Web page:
Judy Oskam: 7:46
Well, speaking of the time to spend, do you think ...What do you think the new normal is gonna be when we get out of here? That's what I'm wondering. What, what to college students and what do you guys thinking about?
Anne Cox: 7:58
The 'New Normal'? I've been thinking a lot about a this one. I hope that we're all paying attention to how this was handled by, everyone. By how like apartment complexes, whether they're doing rent freezers or not, like pizza delivery drivers, like which workers, um, were essential and how they actually were compensated for that. Because a lot of essential workers are like college students, high school students. They're like the fast food workers, they're the grocery store workers, they're the pizza delivery drivers, and they're not making you know, like 40 k a year. They're making, like, maybe $9 an hour, if even that. So I think it's really interesting how we saw just kind of how our society is structured and how who the real essential workers are
Judy Oskam: 8:43
Now, you were working before talk about your work and has COVID impacted your work life as well?
Anne Cox: 8:52
Absolutely. It's heavily impacted my work life. Before all of this happened, I had a part time job with a locally owned toy store in Gruene. There were three locations. I worked mostly at the Gruene location and the Wimberley location, but they were a small business. Um, like, I know the owner. I would see her all the time. Um, and they have closed because of the lock down orders in New Braunfels. Two of the locations are completely closed. One of them is still open doing curbside orders, which I think is great. A lot of people need puzzles and board games right now, so they're taking orders over the phone and just bagging up the items and then like leaving them out side the door for customers to pick up. Um but I don't work there anymore. I stopped working there. I want to say like it was before school started back up. So, like maybe three weeks ago. They have, like, two employees that are doing the online orders, but everyone else is out of a job. Um, and I'm really lucky, because I thankfully have parents that are helping me out right now. But if I did not have that help, I mean, I would be out of rent money in, like, two months. So for a lot of people who depend on, uh, who need to be at work to pay rent, it's a really, really scary time for them. And I'm I'm really worried about a lot of my friends. One of my friends posted on her snapshot yesterday that she was applying at McDonald's because she has to pay her rent and she was out of a job. So it's crazy.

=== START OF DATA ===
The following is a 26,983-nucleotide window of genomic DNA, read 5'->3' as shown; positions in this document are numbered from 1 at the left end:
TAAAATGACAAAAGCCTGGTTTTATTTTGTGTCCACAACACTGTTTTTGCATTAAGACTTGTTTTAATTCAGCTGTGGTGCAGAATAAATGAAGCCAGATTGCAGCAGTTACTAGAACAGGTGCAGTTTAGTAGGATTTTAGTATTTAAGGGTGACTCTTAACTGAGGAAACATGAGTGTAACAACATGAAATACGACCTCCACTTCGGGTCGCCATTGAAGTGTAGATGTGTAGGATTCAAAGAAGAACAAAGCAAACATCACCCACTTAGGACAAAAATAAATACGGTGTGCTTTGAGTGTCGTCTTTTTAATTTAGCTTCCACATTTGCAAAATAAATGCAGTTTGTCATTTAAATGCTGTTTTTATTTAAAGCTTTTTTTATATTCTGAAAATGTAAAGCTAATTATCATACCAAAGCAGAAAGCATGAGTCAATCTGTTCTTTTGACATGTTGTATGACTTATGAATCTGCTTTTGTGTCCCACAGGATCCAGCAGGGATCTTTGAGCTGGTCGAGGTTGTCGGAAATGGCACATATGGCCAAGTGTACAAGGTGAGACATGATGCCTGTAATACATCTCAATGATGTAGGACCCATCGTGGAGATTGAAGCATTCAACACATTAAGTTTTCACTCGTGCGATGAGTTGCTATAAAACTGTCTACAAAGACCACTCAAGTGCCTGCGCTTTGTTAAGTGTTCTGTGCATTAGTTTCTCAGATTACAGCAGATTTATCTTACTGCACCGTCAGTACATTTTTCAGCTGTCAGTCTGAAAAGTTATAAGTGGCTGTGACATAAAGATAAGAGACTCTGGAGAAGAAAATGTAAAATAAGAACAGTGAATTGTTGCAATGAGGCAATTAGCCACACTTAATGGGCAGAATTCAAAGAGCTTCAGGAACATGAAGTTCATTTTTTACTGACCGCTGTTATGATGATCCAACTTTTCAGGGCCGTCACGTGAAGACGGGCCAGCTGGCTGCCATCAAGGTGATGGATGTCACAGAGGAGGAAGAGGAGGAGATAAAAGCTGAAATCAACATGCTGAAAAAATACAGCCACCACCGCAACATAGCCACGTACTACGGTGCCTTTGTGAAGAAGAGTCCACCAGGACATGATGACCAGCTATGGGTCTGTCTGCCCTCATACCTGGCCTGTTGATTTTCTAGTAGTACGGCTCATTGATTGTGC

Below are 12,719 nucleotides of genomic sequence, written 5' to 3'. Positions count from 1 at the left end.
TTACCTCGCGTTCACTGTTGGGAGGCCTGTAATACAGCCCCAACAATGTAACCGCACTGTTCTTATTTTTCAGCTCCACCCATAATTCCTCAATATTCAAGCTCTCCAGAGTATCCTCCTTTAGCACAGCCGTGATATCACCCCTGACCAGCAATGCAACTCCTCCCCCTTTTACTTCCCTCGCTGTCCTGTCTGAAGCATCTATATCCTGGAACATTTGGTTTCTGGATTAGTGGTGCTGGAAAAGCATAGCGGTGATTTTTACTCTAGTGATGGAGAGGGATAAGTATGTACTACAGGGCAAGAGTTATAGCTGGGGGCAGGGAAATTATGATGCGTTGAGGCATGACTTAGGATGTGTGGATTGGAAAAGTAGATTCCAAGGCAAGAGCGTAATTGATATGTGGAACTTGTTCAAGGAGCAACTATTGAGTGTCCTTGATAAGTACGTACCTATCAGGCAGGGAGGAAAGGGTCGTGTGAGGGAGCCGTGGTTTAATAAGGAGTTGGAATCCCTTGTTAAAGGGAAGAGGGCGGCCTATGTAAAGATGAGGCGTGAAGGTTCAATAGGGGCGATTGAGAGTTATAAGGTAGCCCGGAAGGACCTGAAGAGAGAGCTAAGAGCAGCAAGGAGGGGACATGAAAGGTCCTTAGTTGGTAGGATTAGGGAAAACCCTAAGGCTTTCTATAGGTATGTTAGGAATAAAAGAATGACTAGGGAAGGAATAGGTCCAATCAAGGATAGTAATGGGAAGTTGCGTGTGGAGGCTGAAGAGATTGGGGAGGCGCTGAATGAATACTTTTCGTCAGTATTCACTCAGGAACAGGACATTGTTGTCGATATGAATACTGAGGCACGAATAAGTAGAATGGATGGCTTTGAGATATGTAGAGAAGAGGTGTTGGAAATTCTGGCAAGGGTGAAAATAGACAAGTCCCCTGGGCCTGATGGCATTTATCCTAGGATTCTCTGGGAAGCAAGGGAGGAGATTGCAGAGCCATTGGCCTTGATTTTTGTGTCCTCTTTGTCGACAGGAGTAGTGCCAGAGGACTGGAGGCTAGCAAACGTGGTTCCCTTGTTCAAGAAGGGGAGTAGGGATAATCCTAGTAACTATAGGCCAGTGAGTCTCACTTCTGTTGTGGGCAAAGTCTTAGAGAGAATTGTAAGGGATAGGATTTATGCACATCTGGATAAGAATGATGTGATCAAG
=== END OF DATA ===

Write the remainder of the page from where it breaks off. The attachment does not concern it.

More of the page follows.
Judy Oskam: 10:33
Yeah I mean, you know, back to what what we've talked about before. The essential worker. Can you touch on that a little bit? That that that, uh, we're seeing a lot of these beyond the health care and first responders, of course. But do you think we'll have a new definition of essential and have a little more value for those jobs. Moving forward.
Anne Cox: 10:52
I hope so. I really hope that this puts it into perspective to everyone that we need to be paying these people a lot more like, because when something like this happens, they are the essential people. We need grocery stores. We we don't need fast food, but we really, really like it way, especially delivery, because no one wants to go out right now. They're so, so important and they're out there like risking their lives basically to deliver us a pizza. They're not well, they weren't being compensated for it as much as I think they should be, personally. I know a lot of people have gotten, um, risk pay, like hazard pay during all of this. But I think it's it's really important that, um, we we look at what's happening now when we see who still is out working, going to work every day and we appreciate them a lot more when this is all over. I think the pay standard should definitely stay.
Judy Oskam: 11:51